The Belles by Dhonielle Clayton
The Belles by Dhonielle Clayton was an enjoyable and distracting adventure into an opulent world so very removed from our own. Or, I should say, my own.
You see, I grew up on a steady diet of Joe Abercrombie and George R.R. Martin. Splatter fiction and grimdark. That may not have been the best way to prepare myself to review this book, but it speaks to the power of Clayton’s work that, even so, I enjoyed this story.
But what exactly did I enjoy? Funny you should ask. Let’s jump right in!
First of all, the premise. It’s original as can be. I’ve never heard of another story like this (and I’m going to attribute that to the author’s brilliance more than my own ignorance). Clayton has conceived a story that, simply put, draws readers in. It’s intriguing. I mean, read this thing:
“Camellia Beauregard is a Belle. In the opulent world of Orleans, Belles are revered, for they control Beauty, and Beauty is a commodity coveted above all else. In Orleans, the people are born gray, they are born damned, and only with the help of a Belle and her talents can they transform and be made beautiful.
But it’s not enough for Camellia to be just a Belle. She wants to be the favorite—the Belle chosen by the Queen of Orleans to live in the royal palace, to tend to the royal family and their court, to be recognized as the most talented Belle in the land. But once Camellia and her Belle sisters arrive at court, it becomes clear that being the favorite is not everything she always dreamed it would be.
Behind the gilded palace walls live dark secrets, and Camellia soon learns that the very essence of her existence is a lie—that her powers are far greater, and could be more dangerous, than she ever imagined. And when the queen asks Camellia to risk her own life and help the ailing princess by using Belle powers in unintended ways, Camellia now faces an impossible decision.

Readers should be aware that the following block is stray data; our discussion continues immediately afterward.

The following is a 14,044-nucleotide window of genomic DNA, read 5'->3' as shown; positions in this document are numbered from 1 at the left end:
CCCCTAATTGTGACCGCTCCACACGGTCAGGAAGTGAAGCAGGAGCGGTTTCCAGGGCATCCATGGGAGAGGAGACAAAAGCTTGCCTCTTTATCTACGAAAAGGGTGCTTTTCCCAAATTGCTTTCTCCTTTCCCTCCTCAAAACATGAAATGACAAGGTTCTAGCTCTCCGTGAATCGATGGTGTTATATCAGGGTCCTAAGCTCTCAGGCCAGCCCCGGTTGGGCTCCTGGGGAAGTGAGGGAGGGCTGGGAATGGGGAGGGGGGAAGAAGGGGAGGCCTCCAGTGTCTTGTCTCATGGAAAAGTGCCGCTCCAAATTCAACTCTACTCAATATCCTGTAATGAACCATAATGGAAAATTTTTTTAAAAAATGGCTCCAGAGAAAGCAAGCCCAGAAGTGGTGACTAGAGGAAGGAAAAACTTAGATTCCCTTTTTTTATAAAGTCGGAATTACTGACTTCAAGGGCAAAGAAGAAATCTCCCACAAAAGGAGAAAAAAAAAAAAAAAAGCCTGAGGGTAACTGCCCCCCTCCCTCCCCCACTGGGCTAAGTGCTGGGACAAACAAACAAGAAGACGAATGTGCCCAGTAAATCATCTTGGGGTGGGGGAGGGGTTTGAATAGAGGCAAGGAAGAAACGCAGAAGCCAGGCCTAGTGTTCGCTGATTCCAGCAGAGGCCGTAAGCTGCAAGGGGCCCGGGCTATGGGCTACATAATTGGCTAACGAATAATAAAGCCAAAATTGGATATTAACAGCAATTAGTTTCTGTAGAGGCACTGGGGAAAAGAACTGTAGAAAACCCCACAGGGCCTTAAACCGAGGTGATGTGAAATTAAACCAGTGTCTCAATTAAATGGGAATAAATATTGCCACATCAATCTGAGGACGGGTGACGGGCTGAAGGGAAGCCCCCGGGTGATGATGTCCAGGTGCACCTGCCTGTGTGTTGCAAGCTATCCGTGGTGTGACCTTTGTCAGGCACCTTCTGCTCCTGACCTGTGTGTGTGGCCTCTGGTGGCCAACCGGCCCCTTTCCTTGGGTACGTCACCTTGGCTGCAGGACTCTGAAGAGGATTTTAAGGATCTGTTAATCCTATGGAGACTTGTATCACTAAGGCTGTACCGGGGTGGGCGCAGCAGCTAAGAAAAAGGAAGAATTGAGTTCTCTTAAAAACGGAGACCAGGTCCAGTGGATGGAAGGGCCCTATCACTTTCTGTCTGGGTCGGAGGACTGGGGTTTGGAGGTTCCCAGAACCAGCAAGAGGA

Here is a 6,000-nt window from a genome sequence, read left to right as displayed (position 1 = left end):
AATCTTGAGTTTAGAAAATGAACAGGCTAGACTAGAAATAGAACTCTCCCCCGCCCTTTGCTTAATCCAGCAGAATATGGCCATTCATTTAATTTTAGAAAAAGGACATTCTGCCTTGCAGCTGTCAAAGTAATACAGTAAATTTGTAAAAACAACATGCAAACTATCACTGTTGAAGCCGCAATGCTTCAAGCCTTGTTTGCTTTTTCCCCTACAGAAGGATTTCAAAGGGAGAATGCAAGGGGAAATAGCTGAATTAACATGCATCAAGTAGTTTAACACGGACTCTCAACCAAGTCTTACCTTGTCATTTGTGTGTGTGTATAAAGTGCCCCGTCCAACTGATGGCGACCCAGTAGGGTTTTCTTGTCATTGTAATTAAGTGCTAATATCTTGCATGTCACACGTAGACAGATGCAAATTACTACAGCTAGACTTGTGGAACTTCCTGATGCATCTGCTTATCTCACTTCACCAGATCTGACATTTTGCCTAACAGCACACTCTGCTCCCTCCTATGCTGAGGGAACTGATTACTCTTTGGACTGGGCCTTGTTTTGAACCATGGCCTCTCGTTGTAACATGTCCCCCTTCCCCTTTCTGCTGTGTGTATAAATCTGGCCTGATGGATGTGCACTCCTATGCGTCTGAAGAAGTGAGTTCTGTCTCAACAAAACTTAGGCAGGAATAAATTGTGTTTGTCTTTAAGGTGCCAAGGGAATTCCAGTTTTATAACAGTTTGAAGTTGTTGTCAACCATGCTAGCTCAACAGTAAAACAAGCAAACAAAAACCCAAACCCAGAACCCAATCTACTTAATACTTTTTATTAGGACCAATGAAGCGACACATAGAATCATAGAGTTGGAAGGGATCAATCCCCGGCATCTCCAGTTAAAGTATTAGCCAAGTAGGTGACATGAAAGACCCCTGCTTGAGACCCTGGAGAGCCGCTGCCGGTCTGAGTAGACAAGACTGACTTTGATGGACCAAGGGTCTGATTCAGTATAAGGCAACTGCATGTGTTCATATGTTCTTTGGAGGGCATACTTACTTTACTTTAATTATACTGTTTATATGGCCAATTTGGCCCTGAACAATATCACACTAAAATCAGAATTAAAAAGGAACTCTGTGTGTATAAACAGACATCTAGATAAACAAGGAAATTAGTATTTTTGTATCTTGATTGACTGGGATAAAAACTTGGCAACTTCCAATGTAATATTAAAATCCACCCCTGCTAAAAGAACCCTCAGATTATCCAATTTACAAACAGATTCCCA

With the future of Orleans and its people at stake, Camellia must decide—save herself and her sisters and the way of the Belles—or resuscitate the princess, risk her own life, and change the ways of her world forever.”
You want to know how to rope someone like myself into reading a book so seemingly outside my tastes? That’s how you do it. Beauty is no longer makeup and high heels, no longer blushing cheeks and smiling eyes. In Clayton’s world, beauty is a powerful force, and a deadly one at that.
Oh, and speaking of beauty…
“In the opulent world of Orléans, Belles are revered, for they control Beauty, and Beauty is a commodity coveted above all else.”
You can say that again. The Belles, as one might imagine, is a book that has a lot to do with beauty. While reading I was repeatedly impressed with just how many different – and perhaps most importantly, original – ways Clayton was able to describe beauty. If I tried to write this story, the word “beautiful” would have made up about seventy-five percent of the actual text. Lucky for me, and readers everywhere, Clayton is a far more talented writer than I in this respect. There are a lot of beautiful things in The Belles, but not once did I find myself thinking “I get it, it’s another beautiful object / person / garment.” Clayton embraces the full spectrum of senses to describe, in a near endless manner, the beauty inherent in the story’s world. And then she contrasts that wonderfully with…well, spoilers, you know?
Steering back into spoiler-free territory, another thing I quite enjoyed about The Belles was the rich tapestry of social life, arts, entertainment, and over all culture woven into the story. Clayton hasn’t just created a world on paper, she’s created a moving, breathing, and above all else, living world. Orléans, simply put, sounds like a dope place and also how do I get there? Do they have Wi-Fi? Seriously, the bags are packed. Let’s get a move on! I’m sure we’ll meet some interesting people, such as…
The main character of The Belles, one Camellia Beauregard. I quite liked this character. She was driven. She was passionate. She knew what she wanted, and she went out and got it. Personally, I love characters like that, and though Camellia certainly isn’t running around cutting people down with a sword, or laying siege to great capitals, her ambition is no less, well, ambitious. And, in a world where beauty can be deadly, well, let’s just say things can get interesting.
All in all, The Belles was an enjoyable story, beautifully written, with appealing characters and set in a world so real I’m pretty sure Clayton actually visited it in some through-the-wardrobe-esque Narnia shenanigans and just recorded an account of her time there.
If you’re a fan of dark, gritty fiction like myself, this won’t be right up your alley. But I still think you’ll enjoy it. If, on the other hand, you’re more a fan of the YA fiction scene, well, you’re going to love it.